The U.S. economy needs another, fourth stimulus bill that could push it to take off again in what is commonly called a "V-shaped recovery," one of the top White House advisers charged with blunting economic damage from the global coronavirus pandemic said on Monday.
"We're going to probably need another phase of stimulus of some sort. We've built a bridge to the other side of this crisis we believe and it looks like we're getting close to opening up in many places around the country. With that, we have to think about what's it going to take to make sure we go back to thriving," White House economic adviser Kevin Hassett said in a Fox News Channel interview.
"And I don't think that absent another round of stimulus that it's very likely that you would see a V-shape," he added.
Earlier in the day, he said data suggest U.S. industries appear to be adapting to business amid the nation's coronavirus outbreak, repeating his expectation that while U.S. growth will likely fall to Great Depression-era levels this quarter, it should rebound in the third quarter.
"At the beginning of this, there was rapid, rapid spread sadly in the places where there are a lot of essential workers. But the variance has really, really declined over time suggesting people have learned ... about safe practices," he told CNBC, without offering any specific data.
Hassett spoke as Georgia on Monday allowed residents to dine at restaurants for the first time in a month, as more U.S. states began easing restrictions where the coronavirus outbreak has taken a relatively light toll.
Keen to revive their battered economies despite the warnings of health experts, a handful of states from Montana to Mississippi were also set to reopen some businesses deemed to be nonessential.
Alaska, Oklahoma and South Carolina, along with Georgia, previously took such steps, after weeks of mandatory lockdowns that threw millions of Americans out of work.
President Donald Trump and some local officials had criticized Georgia Governor Brian Kemp for orders that enabled restaurants and theaters to join a list of businesses, such as hair and nail salons, barber shops and tattoo parlors, allowed to reopen last week, with social-distancing restrictions still in force.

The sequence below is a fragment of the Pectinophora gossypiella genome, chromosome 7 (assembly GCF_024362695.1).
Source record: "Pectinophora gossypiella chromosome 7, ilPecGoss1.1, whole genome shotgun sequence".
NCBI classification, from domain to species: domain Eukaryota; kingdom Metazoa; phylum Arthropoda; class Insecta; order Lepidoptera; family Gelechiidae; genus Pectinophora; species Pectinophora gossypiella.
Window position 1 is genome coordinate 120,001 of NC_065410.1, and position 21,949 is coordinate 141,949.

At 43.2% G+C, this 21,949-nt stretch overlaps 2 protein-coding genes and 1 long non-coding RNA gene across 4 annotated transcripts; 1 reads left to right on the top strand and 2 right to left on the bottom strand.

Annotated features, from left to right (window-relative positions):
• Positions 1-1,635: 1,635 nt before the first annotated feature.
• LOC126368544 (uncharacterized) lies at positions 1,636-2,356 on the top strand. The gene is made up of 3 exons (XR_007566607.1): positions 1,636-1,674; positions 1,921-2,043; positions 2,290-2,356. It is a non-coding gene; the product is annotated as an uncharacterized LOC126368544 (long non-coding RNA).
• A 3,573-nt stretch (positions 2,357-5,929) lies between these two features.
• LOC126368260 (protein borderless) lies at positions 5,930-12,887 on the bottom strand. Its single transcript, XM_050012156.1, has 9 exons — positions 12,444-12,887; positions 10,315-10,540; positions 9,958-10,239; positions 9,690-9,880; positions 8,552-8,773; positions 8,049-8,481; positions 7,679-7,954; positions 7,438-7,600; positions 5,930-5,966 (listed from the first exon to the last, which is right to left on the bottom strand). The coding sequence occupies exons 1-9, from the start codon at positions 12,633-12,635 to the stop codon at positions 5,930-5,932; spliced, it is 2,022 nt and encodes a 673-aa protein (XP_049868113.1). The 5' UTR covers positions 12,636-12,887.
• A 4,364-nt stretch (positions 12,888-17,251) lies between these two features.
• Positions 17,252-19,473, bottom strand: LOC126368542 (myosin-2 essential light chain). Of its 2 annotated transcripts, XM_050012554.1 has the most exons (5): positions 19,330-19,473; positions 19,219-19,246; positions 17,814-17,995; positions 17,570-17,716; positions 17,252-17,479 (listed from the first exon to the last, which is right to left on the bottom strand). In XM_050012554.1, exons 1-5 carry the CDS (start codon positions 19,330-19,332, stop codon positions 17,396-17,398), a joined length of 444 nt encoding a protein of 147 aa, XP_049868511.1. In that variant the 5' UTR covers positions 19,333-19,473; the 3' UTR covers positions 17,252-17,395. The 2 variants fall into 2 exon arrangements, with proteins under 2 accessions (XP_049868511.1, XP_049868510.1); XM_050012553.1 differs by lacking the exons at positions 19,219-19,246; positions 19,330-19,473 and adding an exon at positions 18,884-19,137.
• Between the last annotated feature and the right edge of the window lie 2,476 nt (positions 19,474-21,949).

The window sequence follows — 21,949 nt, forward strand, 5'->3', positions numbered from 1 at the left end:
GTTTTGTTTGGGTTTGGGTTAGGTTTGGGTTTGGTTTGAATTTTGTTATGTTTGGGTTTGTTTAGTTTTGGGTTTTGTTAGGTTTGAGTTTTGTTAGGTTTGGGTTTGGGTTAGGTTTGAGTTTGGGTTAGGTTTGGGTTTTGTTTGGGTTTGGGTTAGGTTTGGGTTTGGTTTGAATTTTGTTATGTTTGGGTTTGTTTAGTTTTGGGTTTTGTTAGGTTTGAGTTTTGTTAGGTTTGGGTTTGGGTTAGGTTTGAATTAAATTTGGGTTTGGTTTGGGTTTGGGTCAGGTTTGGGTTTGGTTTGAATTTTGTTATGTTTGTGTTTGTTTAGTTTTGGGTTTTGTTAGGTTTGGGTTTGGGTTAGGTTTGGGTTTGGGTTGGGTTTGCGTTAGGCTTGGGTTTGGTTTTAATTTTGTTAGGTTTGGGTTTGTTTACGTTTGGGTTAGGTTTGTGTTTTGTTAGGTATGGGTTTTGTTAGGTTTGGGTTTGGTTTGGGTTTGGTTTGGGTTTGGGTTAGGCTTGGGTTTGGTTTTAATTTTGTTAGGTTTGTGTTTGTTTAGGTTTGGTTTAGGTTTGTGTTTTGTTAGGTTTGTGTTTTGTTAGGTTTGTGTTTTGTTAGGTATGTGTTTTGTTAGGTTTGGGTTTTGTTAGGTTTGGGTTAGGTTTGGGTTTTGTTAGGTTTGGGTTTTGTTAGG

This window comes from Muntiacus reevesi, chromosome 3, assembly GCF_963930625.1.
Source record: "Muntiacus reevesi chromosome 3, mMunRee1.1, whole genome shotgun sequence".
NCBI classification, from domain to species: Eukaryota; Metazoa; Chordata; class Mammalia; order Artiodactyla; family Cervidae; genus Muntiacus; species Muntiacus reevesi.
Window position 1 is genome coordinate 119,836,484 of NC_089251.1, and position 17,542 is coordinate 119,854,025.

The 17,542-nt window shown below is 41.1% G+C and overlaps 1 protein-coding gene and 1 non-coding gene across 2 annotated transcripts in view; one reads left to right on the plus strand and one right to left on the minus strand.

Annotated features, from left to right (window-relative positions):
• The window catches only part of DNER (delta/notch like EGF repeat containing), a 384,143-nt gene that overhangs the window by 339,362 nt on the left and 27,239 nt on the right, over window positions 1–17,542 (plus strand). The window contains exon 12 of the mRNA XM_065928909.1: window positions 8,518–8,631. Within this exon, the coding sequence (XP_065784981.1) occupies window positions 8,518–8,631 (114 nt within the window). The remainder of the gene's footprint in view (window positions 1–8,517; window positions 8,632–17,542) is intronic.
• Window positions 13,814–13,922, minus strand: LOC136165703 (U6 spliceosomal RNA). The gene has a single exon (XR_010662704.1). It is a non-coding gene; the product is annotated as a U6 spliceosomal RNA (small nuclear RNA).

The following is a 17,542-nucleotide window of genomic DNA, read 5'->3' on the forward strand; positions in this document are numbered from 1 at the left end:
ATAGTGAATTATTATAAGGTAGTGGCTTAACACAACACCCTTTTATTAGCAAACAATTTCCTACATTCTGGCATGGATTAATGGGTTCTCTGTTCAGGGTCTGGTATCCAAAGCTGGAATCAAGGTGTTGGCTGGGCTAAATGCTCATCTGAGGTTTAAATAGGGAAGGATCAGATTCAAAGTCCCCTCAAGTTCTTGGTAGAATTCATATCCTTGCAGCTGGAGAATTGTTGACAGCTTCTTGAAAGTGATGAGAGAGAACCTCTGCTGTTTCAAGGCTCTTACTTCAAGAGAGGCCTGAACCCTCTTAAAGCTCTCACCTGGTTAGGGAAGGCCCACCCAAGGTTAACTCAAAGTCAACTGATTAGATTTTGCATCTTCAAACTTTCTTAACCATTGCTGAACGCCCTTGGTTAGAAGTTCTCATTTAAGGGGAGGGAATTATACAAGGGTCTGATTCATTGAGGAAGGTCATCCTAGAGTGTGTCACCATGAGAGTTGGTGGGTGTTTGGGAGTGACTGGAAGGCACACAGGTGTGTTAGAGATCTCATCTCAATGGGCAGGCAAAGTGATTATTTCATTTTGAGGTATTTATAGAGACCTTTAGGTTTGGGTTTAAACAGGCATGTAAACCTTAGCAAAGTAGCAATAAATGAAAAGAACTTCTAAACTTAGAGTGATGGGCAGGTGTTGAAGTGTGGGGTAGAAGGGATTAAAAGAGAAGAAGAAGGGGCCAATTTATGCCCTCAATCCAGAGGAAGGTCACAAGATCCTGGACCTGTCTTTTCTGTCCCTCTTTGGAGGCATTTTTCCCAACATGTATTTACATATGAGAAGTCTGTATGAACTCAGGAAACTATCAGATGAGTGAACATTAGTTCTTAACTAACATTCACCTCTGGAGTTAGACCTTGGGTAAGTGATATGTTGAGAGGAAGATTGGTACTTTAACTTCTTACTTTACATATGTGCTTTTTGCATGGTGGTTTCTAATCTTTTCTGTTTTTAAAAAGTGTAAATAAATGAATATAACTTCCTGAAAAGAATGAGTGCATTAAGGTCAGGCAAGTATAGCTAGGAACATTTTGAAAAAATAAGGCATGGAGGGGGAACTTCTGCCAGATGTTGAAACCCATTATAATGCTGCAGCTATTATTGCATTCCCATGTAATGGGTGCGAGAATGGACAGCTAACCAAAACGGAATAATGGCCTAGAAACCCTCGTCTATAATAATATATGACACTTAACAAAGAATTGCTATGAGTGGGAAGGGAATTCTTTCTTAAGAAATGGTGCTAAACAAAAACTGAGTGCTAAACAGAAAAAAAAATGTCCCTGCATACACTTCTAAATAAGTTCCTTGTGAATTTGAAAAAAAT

Even so, some restaurant owners and managers in the state capital Atlanta said they would not reopen on Monday.
“I have a daughter and I want to be around for her,” Steve Pitts, general manager of Manuel’s Tavern, a fixture for more than 60 years, told Reuters.
In the hardest-hit states of New York and New Jersey, part of a metropolitan region of about 32 million people, governors signaled that even limited restarting of business activities was at least weeks away.
Even though Kemp has allowed movie theaters to reopen, three major chains - AMC, Regal and Cinemark - as well as most or all smaller chains shut all venues nationwide in mid-March and have no plans to reopen anywhere for the time being.
Drive-in theaters may be an exception. The Swan Drive-In Theatre in Blue Ridge, about 90 miles (145 km) north of Atlanta, will open this weekend, with new rules for parking and concessions to assure social distancing, according to a recorded telephone message.
Business shutdowns have led to a record 26.5 million Americans filing for unemployment benefits since mid-March with forecasts by the Trump administration that the jobless rate would likely hit 16% or more in April.
The states reopening some businesses this week are in the South, Midwest and West. Among them, Tennessee has recorded 181 deaths out of more than 9,600 infections, Minnesota 272 from about 3,600 cases, and Georgia more than 940 deaths from at least 23,700 cases, according to a Reuters tally.
That contrasts with more densely populated New York and New Jersey, which combined account for nearly 30,000 fatalities, or more than half the U.S. total of at least 55,000 as coronavirus cases approached 1 million on Monday.
Public health authorities warn that increasing human interactions and economic activity may spark a fresh surge of infections just as social distancing measures appeared to be bringing cases under control.
Federal guidelines call for a state to record 14 days of declining case numbers before moving ahead with a phased-in relaxation of restrictions and to have testing and contact tracing programs in place. Contact tracing involves tracking down and testing people who may have been near others infected.
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